12 Easy Lunches for Type 2 Diabetes


If you spend your days juggling Zoom meetings, caring for your family, and tackling tasks that focus on anything but self-care, chances are your midday meal has become an afterthought. But if you’re managing type 2 diabetes, making a healthy lunch one of your priorities can have a significant effect on your weight and blood sugar level. Whipping up your meal at home is the simplest way to make sure that happens. Plus, eating out for many meals is associated with negative health effects, like a higher body mass index and cholesterol levels, according to a study published in May 2015 in the International Journal of Obesity.

Thankfully, all it takes is a little know-how — and these easy recipe ideas — to create quick, healthy lunches that are diabetes-friendly.

For starters, think about building your lunch around a lean protein source, such as skinless chicken, tuna, shrimp, beans, or tofu, as the National Institute of Diabetes and Digestive and Kidney Diseases (NIDDK) suggests. In general, “protein does not raise blood sugar as quickly or as greatly as foods high in sugar or options from the grain group,” says Julie Stefanski, RDN, CDCES, a national spokesperson for the Academy of Nutrition and Dietetics who is based in Baltimore. From that base, Stefanski recommends adding at least 1 to 1½ cups of your favorite nonstarchy vegetable. The American Diabetes Association (ADA) lists collard greens, broccoli, cauliflower, zucchini, and green beans as diabetes-friendly nonstarchy veggie options.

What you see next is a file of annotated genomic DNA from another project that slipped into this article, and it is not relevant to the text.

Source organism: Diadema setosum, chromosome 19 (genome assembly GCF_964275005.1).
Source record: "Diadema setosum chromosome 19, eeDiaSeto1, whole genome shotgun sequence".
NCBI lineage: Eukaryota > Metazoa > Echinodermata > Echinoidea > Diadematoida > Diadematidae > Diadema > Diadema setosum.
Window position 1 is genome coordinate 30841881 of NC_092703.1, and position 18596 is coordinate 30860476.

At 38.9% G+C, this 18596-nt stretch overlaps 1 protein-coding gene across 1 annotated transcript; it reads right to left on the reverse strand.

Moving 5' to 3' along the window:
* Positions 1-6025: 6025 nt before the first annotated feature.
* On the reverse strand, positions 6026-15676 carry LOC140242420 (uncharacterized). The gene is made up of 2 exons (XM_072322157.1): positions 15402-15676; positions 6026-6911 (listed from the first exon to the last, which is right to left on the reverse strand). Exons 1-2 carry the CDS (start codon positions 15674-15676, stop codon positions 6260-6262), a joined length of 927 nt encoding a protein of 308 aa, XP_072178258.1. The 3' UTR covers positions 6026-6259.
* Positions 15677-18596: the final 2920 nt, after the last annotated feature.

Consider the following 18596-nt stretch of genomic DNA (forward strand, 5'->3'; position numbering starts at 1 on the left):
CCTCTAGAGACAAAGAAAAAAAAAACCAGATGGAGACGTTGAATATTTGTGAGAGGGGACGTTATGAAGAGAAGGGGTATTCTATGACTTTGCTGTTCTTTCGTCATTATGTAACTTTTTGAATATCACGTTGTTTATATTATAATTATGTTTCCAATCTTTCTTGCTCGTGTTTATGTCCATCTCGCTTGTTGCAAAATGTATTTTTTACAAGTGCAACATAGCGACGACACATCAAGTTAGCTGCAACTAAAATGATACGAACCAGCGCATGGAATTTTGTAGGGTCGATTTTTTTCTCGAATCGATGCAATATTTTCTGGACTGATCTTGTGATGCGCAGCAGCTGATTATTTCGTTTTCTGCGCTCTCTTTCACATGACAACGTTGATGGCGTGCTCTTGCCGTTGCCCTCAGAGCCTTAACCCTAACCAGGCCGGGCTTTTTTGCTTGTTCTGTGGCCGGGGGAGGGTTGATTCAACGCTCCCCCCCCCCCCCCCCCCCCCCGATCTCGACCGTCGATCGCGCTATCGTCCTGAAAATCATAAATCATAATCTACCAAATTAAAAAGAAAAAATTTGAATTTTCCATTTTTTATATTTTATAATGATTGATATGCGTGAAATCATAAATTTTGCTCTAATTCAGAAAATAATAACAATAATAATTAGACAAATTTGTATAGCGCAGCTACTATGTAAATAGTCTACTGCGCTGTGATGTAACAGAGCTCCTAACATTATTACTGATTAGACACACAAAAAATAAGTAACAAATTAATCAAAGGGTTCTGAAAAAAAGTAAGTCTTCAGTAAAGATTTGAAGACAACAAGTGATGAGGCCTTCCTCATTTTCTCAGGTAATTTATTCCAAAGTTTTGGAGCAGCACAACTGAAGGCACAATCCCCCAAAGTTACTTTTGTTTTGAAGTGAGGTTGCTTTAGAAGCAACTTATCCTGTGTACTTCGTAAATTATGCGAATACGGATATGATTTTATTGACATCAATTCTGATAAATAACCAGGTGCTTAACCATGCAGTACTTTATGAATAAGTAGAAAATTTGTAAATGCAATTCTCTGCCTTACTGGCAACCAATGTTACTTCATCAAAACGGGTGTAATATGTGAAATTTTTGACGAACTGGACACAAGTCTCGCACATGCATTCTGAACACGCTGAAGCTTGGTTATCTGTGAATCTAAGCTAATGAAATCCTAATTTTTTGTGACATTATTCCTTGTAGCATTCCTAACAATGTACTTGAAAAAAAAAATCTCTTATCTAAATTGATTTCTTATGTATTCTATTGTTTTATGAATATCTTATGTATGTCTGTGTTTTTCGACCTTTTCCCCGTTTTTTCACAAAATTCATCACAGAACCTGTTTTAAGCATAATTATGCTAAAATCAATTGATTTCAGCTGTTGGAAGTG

As for carbohydrates, aim for 30 to 45 grams (g) if you’re a woman and 45 to 60 g if you’re a man, suggests Amy Kimberlain, RDN, CDCES, who is based in Miami and is also a national spokesperson for the Academy of Nutrition and Dietetics.

Choose your carbs wisely. “They’re not all created equal,” Kimberlain explains. For example, while brown rice, which is a whole grain, and white rice, which is refined, contain similar amounts of carbs per serving — 50 g and 44 g per cup, respectively, per the U.S. Department of Agriculture (USDA) — they affect blood sugar very differently. “The key difference is in the fiber content,” Kimberlain says. Brown rice packs 3.1 g of fiber per cup, whereas white rice offers only 0.6 g. A higher fiber count means your body will take longer to digest the brown rice than the white, which will help keep your blood sugar stable and your belly fuller, potentially aiding weight loss, per the Mayo Clinic.

Plus, whole grains like brown rice offer more protein, vitamins, and minerals than refined grains like white rice, Kimberlain notes. Opt for whole-grain carbs over refined carbs whenever possible.

RELATED: 8 Healthy Carbs for People With Type 2 Diabetes

Finally, stick to roughly 1 tablespoon (about a thumb’s worth) of fat, which the ADA notes includes olive oil, nut butter, and canola oil, suggests Carrie Swift, RDN, CDCES, a spokesperson for the Association of Diabetes Care and Education Specialists (ADCES) who is based in Richland, Washington.

Of course, these are only the building blocks for a nutritious, diabetes-friendly lunch. For inspiration, here are 12 simple lunch ideas for your diabetes diet, along with estimated calorie and carb counts:

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